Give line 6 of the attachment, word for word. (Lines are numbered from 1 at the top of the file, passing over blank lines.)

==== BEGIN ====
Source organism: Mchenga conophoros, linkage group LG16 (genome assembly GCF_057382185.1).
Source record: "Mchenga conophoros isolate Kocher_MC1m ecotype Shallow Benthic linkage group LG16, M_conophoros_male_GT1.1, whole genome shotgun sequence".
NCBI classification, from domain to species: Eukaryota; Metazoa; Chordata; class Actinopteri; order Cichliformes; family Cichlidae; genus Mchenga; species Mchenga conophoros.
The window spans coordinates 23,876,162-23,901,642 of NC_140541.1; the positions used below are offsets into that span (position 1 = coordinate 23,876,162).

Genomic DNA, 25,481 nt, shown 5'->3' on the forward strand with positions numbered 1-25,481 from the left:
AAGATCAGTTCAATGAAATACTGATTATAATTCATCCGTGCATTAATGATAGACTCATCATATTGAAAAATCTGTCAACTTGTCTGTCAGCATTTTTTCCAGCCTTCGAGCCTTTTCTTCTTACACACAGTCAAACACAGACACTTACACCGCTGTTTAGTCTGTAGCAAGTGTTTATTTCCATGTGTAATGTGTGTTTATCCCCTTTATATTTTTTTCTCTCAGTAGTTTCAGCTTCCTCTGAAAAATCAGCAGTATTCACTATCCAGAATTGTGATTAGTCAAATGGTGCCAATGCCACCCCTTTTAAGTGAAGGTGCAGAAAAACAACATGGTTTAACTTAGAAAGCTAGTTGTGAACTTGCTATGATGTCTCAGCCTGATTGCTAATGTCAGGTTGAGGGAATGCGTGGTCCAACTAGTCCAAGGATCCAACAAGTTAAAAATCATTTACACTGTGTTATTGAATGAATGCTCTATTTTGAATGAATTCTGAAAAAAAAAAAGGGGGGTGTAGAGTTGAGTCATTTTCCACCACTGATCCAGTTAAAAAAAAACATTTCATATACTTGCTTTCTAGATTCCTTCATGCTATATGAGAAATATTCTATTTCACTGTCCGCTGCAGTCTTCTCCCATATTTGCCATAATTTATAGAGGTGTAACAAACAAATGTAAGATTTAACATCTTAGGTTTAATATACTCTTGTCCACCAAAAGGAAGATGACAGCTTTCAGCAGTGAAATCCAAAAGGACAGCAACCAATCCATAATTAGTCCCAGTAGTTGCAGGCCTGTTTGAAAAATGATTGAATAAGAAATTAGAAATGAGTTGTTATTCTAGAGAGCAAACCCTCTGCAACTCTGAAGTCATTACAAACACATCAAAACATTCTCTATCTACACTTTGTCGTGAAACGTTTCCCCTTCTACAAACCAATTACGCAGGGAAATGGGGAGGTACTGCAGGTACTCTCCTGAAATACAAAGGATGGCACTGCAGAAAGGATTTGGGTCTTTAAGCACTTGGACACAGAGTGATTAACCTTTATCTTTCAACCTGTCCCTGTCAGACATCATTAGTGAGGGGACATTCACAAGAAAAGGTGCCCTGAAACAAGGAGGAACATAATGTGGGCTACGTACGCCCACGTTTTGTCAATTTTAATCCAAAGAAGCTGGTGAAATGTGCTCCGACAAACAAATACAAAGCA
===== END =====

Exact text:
AAGATCAGTTCAATGAAATACTGATTATAATTCATCCGTGCATTAATGATAGACTCATCATATTGAAAAATCTGTCAACTTGTCTGTCAGCATTTTTTCCAGCCTTCGAGCCTTTTCTTCTTACACACAGTCAAACACAGACACTTACACCGCTGTTTAGTCTGTAGCAAGTGTTTATTTCCATGTGTAATGTGTGTTTATCCCCTTTATATTTTTTTCTCTCAGTAGTTTCAGCTTCCTCTGAAAAATCAGCAGTATTCACTATCCAGAATTGTGATTAGTCAAATGGTGCCAATGCCACCCCTTTTAAGTGAAGGTGCAGAAAAACAACATGGTTTAACTTAGAAAGCTAGTTGTGAACTTGCTATGATGTCTCAGCCTGATTGCTAATGTCAGGTTGAGGGAATGCGTGGTCCAACTAGTCCAAGGATCCAACAAGTTAAAAATCATTTACACTGTGTTATTGAATGAATGCTCTATTTTGAATGAATTCTGAAAAAAAAAAAGGGGGGTGTAGAGTTGAGTCATTTTCCACCACTGATCCAGTTAAAAAAAAACATTTCATATACTTGCTTTCTAGATTCCTTCATGCTATATGAGAAATATTCTATTTCACTGTCCGCTGCAGTCTTCTCCCATATTTGCCATAATTTATAGAGGTGTAACAAACAAATGTAAGATTTAACATCTTAGGTTTAATATACTCTTGTCCACCAAAAGGAAGATGACAGCTTTCAGCAGTGAAATCCAAAAGGACAGCAACCAATCCATAATTAGTCCCAGTAGTTGCAGGCCTGTTTGAAAAATGATTGAATAAGAAATTAGAAATGAGTTGTTATTCTAGAGAGCAAACCCTCTGCAACTCTGAAGTCATTACAAACACATCAAAACATTCTCTATCTACACTTTGTCGTGAAACGTTTCCCCTTCTACAAACCAATTACGCAGGGAAATGGGGAGGTACTGCAGGTACTCTCCTGAAATACAAAGGATGGCACTGCAGAAAGGATTTGGGTCTTTAAGCACTTGGACACAGAGTGATTAACCTTTATCTTTCAACCTGTCCCTGTCAGACATCATTAGTGAGGGGACATTCACAAGAAAAGGTGCCCTGAAACAAGGAGGAACATAATGTGGGCTACGTACGCCCACGTTTTGTCAATTTTAATCCAAAGAAGCTGGTGAAATGTGCTCCGACAAACAAATACAAAGCA